Although the Rome criteria define a number of individual functional gastrointestinal disorders, people may have symptoms of multiple disorders at the same time.
In addition, therapies may be effective in subsets of people with specific disorders, yet at the same time help people with multiple disorders.
Dr Locke and colleagues from Maine in America undertook a study in order to estimate the prevalence of combinations of gastrointestional (GI) symptom complexes.
The researchers mailed a self report questionnaire which records gastrointestinal symptoms to an age- and gender-stratified random sample of Olmsted County, MN residents aged 30-64 years.
The research team used standard definitions to identify people with gastro-esophageal reflux, dyspepsia, irritable bowel syndrome (IBS), constipation and diarrhea.
The investigators then estimated the prevalence of people meeting multiple symptom complexes.
|Each 2 way combination of symptom group was present in between 4 and 9% of the population|
|Neurogastroenterology and Motility|
Specifically, combinations of dyspepsia, irritable bowel syndrome and constipation were compared to dyspepsia, irritable bowel syndrome and diarrhea.
The researchers included a total of 657 of the 943 eligible subjects who had responded.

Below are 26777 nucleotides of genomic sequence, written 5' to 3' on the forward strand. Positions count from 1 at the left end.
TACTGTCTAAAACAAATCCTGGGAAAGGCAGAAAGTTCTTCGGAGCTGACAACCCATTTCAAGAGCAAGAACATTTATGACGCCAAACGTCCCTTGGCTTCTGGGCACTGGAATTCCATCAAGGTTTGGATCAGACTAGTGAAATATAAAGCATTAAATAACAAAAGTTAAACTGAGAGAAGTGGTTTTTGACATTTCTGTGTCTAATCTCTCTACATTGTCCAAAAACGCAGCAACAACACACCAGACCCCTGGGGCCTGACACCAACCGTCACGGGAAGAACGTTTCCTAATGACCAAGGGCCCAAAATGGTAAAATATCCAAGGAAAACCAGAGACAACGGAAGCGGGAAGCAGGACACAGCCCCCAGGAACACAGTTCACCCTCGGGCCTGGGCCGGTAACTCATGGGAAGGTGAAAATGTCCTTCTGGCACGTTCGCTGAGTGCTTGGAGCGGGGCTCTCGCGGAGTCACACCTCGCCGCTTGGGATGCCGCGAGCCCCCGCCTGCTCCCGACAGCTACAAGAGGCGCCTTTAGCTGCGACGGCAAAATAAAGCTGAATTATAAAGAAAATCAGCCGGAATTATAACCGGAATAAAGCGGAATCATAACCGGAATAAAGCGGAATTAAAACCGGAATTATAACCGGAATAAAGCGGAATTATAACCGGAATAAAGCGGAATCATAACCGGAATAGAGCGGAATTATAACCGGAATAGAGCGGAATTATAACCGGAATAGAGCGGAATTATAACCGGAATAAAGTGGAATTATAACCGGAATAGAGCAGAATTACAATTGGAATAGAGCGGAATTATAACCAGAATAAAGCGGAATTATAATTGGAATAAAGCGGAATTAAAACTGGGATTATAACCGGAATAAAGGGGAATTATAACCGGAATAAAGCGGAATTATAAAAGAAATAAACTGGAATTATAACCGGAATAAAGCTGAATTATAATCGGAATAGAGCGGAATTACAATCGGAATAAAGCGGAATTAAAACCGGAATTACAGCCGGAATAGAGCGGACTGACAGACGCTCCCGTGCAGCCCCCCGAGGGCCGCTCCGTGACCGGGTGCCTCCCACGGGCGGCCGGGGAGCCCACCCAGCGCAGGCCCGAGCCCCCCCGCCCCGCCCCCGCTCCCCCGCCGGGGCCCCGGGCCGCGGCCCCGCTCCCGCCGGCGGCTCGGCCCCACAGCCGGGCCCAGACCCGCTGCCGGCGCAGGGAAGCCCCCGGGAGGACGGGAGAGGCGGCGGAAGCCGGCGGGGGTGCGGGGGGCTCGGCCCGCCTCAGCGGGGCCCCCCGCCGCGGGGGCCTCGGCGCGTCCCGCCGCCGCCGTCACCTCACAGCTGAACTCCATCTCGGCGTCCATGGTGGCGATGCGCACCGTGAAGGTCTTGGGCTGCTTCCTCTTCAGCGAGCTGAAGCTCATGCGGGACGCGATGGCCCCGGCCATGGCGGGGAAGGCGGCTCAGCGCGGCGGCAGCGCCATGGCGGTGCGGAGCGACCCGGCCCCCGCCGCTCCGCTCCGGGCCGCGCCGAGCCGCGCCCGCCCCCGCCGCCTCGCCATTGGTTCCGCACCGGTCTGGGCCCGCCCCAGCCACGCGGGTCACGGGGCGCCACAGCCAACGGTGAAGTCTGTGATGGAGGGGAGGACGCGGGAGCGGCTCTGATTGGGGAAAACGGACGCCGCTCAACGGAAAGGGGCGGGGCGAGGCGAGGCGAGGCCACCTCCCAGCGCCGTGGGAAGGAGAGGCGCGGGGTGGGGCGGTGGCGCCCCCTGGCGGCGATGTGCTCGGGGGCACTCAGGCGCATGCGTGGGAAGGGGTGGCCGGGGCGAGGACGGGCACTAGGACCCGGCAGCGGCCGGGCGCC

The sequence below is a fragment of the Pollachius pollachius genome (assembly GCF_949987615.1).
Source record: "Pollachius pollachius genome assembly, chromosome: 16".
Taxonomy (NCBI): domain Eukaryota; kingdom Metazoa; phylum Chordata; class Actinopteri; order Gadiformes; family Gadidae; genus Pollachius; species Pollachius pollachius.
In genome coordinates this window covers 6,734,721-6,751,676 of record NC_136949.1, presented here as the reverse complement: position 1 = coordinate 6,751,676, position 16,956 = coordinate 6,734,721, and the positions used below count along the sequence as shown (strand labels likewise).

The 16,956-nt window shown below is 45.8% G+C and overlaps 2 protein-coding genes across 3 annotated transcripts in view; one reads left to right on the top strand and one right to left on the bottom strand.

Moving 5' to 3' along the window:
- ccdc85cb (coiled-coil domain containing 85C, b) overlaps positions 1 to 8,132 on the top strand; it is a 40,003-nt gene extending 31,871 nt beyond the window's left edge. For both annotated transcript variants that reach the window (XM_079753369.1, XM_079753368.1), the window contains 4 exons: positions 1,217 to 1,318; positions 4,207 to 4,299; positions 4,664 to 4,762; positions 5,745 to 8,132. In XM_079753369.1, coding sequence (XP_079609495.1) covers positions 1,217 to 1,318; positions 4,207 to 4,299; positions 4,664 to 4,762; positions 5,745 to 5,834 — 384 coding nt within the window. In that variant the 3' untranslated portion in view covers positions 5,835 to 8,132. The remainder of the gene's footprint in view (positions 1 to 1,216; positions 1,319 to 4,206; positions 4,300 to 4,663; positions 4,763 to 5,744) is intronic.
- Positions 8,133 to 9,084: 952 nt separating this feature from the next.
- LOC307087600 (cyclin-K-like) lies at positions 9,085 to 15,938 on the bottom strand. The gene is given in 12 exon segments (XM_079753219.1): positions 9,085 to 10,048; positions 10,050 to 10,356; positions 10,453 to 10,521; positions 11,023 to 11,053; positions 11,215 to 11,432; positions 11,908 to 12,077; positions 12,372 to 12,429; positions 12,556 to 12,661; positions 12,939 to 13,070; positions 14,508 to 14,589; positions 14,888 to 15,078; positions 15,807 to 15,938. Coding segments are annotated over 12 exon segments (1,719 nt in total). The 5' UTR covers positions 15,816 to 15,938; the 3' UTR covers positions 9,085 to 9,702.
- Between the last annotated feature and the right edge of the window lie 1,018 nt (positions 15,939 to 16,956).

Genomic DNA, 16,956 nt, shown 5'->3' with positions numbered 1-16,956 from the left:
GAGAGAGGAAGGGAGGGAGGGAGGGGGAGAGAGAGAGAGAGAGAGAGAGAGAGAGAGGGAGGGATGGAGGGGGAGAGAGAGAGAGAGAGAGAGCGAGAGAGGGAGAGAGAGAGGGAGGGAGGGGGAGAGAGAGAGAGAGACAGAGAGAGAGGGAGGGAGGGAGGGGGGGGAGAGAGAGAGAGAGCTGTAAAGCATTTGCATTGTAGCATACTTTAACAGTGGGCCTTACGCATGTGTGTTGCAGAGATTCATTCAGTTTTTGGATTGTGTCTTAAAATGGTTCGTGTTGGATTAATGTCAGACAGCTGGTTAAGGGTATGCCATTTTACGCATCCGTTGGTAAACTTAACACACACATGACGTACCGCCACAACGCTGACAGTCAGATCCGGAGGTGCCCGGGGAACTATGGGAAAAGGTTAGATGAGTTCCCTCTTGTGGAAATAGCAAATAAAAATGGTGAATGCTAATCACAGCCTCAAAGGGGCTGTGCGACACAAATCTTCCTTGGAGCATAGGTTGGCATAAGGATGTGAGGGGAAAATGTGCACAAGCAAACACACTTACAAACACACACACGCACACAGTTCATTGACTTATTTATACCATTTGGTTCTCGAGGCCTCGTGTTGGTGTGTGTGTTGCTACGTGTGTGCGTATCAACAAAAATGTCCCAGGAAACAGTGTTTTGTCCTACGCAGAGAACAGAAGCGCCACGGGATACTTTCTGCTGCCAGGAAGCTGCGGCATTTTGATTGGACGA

643 provided data for each of the necessary symptom questions.
The researchers found that each 2 way combination of symptom group was present in between 4 and 9% of the population.
In addition, they found that each 3-way combination was present in 14% of the population.
The research team noted that the overlap between dyspepsia, irritable bowel syndrome and constipation was similar to dyspepsia, irritable bowel syndrome and diarrhea, except body mass index was higher in the diarrhea overlap group.
Dr Locke concluded, "Symptom complex overlap is common in the community; for each condition, the majority of sufferers reported an additional symptom complex."
"This overlap of symptoms challenges the current paradigm that functional GI disorders represent multiple discreet entities."